From Sharp Delany
[Philadelphia] Decr 21st 1789
By the 1st Secto. of the Tonnage Act1 certain priveleges are granted to Vessells American built & owned, by the fifth Secto. of the Impost Act,2 by the 1 & 2nd of the Registering Act,3 certain Qualifications are directed to entitle Vessells to the benefts granted by any Law of the UStates, I have met with no small trouble & difficulty to put a proper construction on this business and indeed am yet in want of your directions, for vessels evidently & bona fide the property of Citizens, arriving here from ports where they could not be legally registerd, and some from foreign Ports, leaves me in doubt whether they are intitled to the Priveleges of Discounts & of Tonnage. Another instance happend this afternoon, a schooner enterd about three Weeks ago under spanish papers, and I recd. accordingly foreign tonnage. The Owner Mr Leamy4 being then at N York, on his Arrival he claimed as an American, & demanded a Register, proving Property, & producing a Bill of Sale according to Law. I informed him, I should submit to your directions, and could not without your participation refund, as the Entries had passed through my books.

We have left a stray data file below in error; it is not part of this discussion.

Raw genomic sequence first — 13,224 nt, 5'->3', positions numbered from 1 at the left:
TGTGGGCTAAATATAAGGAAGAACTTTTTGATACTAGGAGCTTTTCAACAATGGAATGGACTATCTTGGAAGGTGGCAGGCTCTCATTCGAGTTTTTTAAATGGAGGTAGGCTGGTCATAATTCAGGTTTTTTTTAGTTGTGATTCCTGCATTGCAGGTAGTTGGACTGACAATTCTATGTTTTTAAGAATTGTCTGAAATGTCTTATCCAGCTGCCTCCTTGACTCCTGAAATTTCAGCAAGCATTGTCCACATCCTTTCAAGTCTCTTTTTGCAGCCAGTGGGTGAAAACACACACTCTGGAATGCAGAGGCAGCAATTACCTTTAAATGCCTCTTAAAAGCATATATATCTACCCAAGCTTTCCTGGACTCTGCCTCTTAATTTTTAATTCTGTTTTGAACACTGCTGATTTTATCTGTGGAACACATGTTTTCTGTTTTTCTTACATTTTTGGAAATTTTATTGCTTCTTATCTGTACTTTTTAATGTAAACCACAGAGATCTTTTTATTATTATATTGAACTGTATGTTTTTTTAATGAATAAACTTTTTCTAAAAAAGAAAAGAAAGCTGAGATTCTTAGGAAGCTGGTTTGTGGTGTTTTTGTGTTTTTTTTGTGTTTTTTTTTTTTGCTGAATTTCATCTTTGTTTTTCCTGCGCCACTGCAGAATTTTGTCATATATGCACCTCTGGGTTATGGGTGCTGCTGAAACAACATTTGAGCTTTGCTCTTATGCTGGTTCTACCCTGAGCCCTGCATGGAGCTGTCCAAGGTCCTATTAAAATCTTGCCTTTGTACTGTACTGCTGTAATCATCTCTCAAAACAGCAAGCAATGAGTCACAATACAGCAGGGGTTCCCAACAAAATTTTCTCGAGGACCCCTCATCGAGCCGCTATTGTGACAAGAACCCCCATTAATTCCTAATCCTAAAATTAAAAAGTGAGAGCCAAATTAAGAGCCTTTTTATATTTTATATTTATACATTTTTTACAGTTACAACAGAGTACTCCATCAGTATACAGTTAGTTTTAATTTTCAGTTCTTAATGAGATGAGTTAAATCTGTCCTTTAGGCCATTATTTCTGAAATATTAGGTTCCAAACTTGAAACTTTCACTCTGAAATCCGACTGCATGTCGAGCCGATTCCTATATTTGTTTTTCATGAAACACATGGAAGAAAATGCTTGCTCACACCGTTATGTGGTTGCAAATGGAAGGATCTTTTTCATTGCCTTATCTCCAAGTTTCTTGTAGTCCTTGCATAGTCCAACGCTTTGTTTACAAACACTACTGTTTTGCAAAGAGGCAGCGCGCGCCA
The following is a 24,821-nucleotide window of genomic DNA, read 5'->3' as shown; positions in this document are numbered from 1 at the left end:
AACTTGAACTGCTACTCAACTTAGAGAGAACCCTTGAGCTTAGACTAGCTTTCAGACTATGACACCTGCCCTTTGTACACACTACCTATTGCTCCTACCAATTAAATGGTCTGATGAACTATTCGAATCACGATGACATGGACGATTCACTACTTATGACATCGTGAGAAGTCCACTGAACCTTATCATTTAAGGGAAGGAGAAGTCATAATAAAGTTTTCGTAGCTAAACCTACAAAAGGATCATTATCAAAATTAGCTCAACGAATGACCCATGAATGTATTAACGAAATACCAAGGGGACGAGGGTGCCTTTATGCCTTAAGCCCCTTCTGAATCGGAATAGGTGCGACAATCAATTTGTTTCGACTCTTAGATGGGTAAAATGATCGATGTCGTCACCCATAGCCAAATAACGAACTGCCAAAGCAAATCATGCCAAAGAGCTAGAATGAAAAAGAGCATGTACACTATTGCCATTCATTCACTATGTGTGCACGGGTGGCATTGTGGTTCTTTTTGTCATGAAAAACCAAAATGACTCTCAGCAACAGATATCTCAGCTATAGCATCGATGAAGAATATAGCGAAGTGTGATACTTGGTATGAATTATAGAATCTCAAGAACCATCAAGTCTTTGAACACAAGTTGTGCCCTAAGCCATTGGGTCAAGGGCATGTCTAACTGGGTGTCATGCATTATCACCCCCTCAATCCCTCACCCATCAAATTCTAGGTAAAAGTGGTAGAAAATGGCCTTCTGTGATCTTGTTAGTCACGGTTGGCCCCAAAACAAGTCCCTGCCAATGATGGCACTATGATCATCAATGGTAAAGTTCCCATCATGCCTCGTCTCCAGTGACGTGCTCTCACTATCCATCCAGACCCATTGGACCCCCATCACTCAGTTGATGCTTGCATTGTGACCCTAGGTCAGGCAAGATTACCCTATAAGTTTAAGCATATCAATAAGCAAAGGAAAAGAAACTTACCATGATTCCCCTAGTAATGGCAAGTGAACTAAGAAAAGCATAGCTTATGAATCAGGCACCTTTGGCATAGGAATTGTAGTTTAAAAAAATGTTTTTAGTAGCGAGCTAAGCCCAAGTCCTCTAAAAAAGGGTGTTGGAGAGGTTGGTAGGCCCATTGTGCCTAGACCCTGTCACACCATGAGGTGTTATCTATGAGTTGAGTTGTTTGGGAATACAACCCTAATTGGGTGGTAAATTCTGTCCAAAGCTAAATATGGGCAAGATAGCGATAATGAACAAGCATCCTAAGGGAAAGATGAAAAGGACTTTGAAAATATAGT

Another case—An English Vessel entered in N Jersey prior to the Tonnage Act5 taking place, after which, she enterd here & under the 3rd Secto of that Act they claim an exemption from the Tonn[ag]e. This is not my opinion, but to avoid a Law-suit, took bond to be determind by your opinion, on these heads I request your directions and am &c
Secretary of the Treasury
LC, Bureau of Customs, Philadelphia.
2. “An Act for laying a Duty on Goods, Wares, and Merchandises imported into the United States” (1 Stat. description begins The Public Statutes at Large of the United States of America (Boston, 1845). description ends 24–27 [July 4, 1789]).
3. “An Act for Registering and Clearing Vessels, Regulating the Coasting Trade, and for other purposes” (1 Stat. description begins The Public Statutes at Large of the United States of America (Boston, 1845). description ends 55–65 [September 1, 1789]).
4. John Leamy, a Philadelphia merchant.
5. See note 1.